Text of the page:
The locktender's home was behind the locks, and he was paid the handsome sum of $10 a month.
Along the way, check the numbered posts alongside the trail for information concerning what is-- or was-- standing there in years past. Use a phone's QR Reader to get all the information at that post. Riders wander through thick woods but after passing under massive bridges for U.S. Routes 222 and 422, are reminded that they are never far from civilization.
At #8 post is the Wertz's Red covered Bridge and the Berks County Heritage Center, visitors center and museum. There is also a snack shop there for hydrating the thirstiest of your riders, and restrooms. Guided tours of the Gruber Wagon Works and the Canal Center are available for a fee. The red bridge was built in 1867, and at 204 feet, is the longest of Pennsylvania's surviving single-span covered bridges.
On Saturday, June 11, the Center hosts a Fiddle Festival from 11 a.m. to 7 p.m.
Continuing on, keep an eye out for hawks, snakes, turtles and deer. And listen closely for the squawking of the herons. Plenty of fisherman trails make it easy to reach the creek, even in the deep wooded areas.
Check for historic buildings, or just the foundations of them. Mills were scattered throughout the area (Wertz's, Kulp's), as were cemeteries, like the Deppen Cemetery between posts seven and eight. It includes the graves of three dozen Irish immigrants who died of "canal fever", or malaria, while building the Union Canal.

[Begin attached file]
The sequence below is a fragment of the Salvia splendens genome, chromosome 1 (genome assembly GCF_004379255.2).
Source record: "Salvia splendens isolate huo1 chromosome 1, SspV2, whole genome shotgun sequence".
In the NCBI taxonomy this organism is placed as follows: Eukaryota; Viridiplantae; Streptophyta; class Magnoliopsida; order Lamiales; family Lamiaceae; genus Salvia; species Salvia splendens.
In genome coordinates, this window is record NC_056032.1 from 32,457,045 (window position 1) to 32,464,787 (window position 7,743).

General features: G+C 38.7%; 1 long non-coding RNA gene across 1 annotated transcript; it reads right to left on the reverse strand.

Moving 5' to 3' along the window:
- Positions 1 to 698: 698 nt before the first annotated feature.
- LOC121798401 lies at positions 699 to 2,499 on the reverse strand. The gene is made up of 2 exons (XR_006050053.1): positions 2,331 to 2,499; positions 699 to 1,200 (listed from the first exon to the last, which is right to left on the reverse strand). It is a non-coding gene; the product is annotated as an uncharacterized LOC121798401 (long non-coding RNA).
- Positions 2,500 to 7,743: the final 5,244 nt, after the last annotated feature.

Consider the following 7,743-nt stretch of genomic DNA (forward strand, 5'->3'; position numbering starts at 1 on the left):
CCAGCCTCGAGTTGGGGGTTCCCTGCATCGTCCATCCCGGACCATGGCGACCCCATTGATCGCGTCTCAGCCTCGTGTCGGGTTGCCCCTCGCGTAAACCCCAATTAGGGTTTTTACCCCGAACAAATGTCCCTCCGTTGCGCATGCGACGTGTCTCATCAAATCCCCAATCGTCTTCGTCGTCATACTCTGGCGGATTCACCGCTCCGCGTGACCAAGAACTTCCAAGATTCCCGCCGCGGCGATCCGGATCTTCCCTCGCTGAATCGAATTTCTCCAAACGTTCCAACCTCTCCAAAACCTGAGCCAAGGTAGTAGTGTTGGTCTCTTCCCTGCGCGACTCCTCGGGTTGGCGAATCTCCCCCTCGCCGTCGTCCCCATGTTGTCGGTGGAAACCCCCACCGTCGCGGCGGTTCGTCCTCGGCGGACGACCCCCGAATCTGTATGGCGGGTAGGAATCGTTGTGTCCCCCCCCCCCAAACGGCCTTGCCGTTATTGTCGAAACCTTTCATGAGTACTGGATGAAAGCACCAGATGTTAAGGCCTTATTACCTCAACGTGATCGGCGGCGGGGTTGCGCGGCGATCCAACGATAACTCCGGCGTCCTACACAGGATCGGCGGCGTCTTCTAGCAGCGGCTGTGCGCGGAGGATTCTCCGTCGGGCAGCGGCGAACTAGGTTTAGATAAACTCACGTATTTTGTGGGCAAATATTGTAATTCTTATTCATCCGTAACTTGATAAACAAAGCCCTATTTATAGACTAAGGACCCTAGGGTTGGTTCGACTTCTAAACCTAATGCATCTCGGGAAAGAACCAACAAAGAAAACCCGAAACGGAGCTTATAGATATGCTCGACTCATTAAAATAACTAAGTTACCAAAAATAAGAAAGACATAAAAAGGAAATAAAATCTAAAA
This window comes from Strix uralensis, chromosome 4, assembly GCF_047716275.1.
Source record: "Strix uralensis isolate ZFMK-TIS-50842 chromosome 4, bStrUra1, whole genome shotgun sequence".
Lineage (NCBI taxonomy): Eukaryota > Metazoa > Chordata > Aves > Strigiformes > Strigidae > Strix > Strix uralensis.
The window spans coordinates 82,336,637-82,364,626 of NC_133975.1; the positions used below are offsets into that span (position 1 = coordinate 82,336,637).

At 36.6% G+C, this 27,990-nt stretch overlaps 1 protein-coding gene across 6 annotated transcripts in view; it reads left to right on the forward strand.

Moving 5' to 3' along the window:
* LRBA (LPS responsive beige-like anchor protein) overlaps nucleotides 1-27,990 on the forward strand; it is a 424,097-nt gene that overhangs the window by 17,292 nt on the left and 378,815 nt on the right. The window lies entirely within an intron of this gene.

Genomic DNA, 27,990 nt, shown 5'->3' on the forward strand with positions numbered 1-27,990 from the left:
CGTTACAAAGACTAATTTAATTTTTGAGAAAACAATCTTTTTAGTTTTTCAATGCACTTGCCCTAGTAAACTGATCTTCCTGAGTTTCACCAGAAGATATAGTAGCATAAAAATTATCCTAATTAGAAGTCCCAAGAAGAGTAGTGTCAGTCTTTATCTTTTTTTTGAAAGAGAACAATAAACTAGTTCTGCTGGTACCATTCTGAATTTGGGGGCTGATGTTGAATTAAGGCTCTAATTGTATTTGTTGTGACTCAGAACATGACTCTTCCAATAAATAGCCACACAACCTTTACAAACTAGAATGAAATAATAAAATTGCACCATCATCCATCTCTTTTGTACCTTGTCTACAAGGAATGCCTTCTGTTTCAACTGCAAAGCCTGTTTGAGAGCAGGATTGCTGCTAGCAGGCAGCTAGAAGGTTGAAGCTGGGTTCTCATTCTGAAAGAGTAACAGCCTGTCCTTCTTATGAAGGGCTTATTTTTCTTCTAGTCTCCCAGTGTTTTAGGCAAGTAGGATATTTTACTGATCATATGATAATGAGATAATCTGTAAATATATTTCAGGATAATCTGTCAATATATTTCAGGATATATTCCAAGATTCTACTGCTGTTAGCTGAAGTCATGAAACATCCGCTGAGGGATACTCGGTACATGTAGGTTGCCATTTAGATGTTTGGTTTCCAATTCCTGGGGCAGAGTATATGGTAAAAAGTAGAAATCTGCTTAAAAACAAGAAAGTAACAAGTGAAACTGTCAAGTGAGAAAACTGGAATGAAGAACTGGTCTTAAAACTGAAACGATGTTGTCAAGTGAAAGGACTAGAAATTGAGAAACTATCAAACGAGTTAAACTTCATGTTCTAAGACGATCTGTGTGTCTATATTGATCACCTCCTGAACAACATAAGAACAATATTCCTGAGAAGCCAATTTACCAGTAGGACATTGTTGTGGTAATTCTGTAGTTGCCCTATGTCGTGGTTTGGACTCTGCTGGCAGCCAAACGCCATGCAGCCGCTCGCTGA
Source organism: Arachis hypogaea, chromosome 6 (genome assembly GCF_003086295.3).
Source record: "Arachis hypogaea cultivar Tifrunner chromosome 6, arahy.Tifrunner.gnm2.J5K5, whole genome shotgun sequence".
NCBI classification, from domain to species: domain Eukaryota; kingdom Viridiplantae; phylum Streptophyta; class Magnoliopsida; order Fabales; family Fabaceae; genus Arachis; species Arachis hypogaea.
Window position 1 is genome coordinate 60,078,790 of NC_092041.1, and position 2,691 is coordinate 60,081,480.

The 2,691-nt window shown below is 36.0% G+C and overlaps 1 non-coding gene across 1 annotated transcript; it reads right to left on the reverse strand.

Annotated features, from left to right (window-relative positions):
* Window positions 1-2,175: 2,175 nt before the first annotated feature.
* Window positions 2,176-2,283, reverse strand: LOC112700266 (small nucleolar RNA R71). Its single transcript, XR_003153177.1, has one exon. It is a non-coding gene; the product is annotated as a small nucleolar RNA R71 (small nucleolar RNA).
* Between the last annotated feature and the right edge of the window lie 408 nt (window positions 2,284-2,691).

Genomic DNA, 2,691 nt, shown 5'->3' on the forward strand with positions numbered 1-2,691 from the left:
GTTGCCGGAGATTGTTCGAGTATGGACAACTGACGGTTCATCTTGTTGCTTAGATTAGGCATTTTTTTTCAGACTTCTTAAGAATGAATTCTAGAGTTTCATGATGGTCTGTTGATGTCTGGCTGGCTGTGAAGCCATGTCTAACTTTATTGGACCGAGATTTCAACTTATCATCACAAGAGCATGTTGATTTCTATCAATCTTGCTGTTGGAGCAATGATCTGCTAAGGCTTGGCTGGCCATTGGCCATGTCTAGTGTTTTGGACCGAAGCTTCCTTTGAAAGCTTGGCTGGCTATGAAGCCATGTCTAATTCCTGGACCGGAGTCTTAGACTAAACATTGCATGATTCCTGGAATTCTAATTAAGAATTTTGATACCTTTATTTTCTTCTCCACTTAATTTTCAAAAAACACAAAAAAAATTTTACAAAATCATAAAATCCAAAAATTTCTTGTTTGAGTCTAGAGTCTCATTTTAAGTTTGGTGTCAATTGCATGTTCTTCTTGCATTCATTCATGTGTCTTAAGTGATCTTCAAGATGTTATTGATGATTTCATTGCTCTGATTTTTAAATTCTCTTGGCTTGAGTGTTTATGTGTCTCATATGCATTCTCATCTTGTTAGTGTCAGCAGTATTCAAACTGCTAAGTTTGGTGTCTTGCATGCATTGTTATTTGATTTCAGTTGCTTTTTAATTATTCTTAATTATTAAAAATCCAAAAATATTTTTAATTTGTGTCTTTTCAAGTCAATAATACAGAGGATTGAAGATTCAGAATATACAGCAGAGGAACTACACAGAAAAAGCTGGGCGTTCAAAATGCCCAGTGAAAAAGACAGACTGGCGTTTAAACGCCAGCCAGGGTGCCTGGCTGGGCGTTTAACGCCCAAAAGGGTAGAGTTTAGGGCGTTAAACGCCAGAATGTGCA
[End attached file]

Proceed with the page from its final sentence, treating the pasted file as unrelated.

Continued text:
Beautiful new homes are built on the left, while stately old mansions are generally on the opposite side of the creek, including one owned by miller David Gring. Many others built during the canal's boom are now being used as park offices and visitors centers.
At Reading's Stonecliff Action Park, skateboarders spend hours jumping, scraping and rolling over dozens of obstacles. It's a welcome stop, and bleachers are set up inside the park for a comfortable view. The park itself is outfitted with tables, benches and water fountains, although they weren't turned on as of last week.
Beyond the park is an abandoned brick building and dam of some kind (?), and eventually the path will take riders into Reading. However, there's not much more to see, there are no convenience stores nearby. You might want to turn around after seeing the skateboarders work their magic at Stonecliff Park. Head back and check everything you missed on the way.
The Union Canal Towpath is a beautiful ride nearly any time of year. In spring, wildflowers cover the damp areas below the towpath, in autumn the colors are almost as bright as the summer flowers.
It's a nice ride. Maybe not for the spandex racing crowd or for those looking to double their heart rate. But for a quiet, comfortable ride that takes riders from farm country, but never far from the city, this might be just the ticket.